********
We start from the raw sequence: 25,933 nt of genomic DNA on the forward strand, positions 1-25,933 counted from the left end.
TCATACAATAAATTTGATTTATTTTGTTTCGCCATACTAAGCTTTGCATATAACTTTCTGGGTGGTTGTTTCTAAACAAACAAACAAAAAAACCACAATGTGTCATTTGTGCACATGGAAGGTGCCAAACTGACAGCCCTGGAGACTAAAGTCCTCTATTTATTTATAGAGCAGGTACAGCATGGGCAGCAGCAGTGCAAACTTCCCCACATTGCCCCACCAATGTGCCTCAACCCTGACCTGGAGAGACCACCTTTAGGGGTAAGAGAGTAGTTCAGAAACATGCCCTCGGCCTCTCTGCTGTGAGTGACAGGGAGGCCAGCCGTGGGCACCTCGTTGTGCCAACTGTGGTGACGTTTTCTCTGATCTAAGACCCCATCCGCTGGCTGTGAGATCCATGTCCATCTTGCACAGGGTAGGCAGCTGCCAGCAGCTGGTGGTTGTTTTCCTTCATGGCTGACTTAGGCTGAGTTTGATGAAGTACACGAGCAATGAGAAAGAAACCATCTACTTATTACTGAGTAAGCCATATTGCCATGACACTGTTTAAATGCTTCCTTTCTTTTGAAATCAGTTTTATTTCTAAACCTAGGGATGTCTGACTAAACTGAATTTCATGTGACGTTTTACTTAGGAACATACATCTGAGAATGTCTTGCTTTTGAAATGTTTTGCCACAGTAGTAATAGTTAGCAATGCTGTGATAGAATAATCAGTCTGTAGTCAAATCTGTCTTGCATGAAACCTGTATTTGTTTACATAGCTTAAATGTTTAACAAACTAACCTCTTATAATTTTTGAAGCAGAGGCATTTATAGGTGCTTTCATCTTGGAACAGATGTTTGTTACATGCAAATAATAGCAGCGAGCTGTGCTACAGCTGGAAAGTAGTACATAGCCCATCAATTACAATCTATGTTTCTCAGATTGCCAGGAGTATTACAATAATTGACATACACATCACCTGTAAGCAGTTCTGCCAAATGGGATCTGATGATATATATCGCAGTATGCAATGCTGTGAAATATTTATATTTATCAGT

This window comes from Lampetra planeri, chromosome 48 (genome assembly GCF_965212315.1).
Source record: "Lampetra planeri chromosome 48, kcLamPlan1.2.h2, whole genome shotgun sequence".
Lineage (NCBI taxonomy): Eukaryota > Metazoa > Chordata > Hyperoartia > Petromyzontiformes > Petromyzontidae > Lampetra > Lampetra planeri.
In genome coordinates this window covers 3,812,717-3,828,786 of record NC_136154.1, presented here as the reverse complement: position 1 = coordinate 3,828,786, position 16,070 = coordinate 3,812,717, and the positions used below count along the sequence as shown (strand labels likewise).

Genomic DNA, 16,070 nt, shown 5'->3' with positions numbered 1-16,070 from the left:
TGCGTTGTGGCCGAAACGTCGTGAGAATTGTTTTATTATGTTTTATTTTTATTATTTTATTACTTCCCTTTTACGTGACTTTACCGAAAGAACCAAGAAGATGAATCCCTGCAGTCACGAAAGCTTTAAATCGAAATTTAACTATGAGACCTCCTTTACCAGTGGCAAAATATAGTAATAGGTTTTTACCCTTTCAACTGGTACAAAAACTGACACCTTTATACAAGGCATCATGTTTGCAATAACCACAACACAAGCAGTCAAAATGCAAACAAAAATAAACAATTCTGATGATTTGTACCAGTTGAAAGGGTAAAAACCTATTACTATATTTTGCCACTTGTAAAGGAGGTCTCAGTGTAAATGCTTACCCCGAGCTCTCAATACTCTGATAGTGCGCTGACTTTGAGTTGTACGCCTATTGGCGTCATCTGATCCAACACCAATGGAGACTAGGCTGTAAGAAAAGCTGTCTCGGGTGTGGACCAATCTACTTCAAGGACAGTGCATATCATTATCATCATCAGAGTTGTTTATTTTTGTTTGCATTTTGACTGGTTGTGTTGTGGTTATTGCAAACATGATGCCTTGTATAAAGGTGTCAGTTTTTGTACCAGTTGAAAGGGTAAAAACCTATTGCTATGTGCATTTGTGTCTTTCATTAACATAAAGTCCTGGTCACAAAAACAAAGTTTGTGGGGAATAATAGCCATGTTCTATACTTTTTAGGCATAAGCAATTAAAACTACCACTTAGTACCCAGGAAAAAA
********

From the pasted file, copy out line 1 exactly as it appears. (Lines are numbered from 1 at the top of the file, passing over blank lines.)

We start from the raw sequence: 25,933 nt of genomic DNA on the forward strand, positions 1-25,933 counted from the left end.